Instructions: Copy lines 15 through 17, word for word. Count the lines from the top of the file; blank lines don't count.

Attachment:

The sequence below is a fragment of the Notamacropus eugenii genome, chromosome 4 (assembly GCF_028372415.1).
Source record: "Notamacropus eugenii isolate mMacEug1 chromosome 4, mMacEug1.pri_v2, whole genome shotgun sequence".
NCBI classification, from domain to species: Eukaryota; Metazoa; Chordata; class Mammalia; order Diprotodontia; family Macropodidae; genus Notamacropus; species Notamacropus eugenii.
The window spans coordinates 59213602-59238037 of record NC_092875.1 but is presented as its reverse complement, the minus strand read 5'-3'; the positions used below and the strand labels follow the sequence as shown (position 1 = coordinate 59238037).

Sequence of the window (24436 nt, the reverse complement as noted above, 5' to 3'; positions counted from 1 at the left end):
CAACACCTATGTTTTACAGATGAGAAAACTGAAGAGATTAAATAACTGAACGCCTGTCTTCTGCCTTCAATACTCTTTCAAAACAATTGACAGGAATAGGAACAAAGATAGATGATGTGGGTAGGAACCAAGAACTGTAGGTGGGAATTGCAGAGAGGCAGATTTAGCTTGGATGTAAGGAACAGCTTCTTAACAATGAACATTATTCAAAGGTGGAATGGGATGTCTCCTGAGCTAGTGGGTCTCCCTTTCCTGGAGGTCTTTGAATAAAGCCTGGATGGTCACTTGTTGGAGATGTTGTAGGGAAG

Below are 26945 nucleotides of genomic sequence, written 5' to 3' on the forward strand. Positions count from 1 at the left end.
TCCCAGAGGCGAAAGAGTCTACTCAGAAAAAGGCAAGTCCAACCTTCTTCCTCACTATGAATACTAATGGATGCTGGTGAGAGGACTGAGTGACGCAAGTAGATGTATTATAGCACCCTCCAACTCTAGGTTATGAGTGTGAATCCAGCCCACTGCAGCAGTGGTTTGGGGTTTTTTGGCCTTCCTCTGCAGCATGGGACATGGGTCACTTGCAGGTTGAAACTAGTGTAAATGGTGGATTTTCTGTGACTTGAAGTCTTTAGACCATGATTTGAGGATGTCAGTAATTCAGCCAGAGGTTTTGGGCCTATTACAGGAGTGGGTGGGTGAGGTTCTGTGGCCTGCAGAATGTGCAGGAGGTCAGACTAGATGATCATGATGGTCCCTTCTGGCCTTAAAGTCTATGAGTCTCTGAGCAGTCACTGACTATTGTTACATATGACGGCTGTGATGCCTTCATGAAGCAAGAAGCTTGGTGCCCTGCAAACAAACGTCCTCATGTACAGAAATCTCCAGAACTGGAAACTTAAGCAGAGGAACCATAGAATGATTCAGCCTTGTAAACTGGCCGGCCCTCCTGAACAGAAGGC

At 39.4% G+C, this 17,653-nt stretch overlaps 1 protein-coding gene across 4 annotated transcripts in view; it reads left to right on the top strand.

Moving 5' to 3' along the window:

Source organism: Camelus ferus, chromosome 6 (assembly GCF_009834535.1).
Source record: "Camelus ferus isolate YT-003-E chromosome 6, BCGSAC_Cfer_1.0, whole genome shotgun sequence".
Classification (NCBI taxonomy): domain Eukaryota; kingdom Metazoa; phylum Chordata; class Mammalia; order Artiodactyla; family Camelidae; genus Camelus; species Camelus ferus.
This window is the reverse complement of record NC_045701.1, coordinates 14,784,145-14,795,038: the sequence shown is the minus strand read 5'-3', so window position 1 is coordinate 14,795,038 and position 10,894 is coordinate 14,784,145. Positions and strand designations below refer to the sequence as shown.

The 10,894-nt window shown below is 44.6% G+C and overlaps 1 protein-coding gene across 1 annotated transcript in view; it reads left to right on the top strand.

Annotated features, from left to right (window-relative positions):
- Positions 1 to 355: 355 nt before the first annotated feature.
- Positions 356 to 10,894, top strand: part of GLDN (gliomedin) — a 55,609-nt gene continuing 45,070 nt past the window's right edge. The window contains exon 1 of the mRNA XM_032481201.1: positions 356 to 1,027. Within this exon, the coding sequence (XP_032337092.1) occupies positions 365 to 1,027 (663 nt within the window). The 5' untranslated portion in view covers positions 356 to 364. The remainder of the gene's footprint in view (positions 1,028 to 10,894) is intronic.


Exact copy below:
The 10,894-nt window shown below is 44.6% G+C and overlaps 1 protein-coding gene across 1 annotated transcript in view; it reads left to right on the top strand.

Annotated features, from left to right (window-relative positions):
- Positions 1 to 355: 355 nt before the first annotated feature.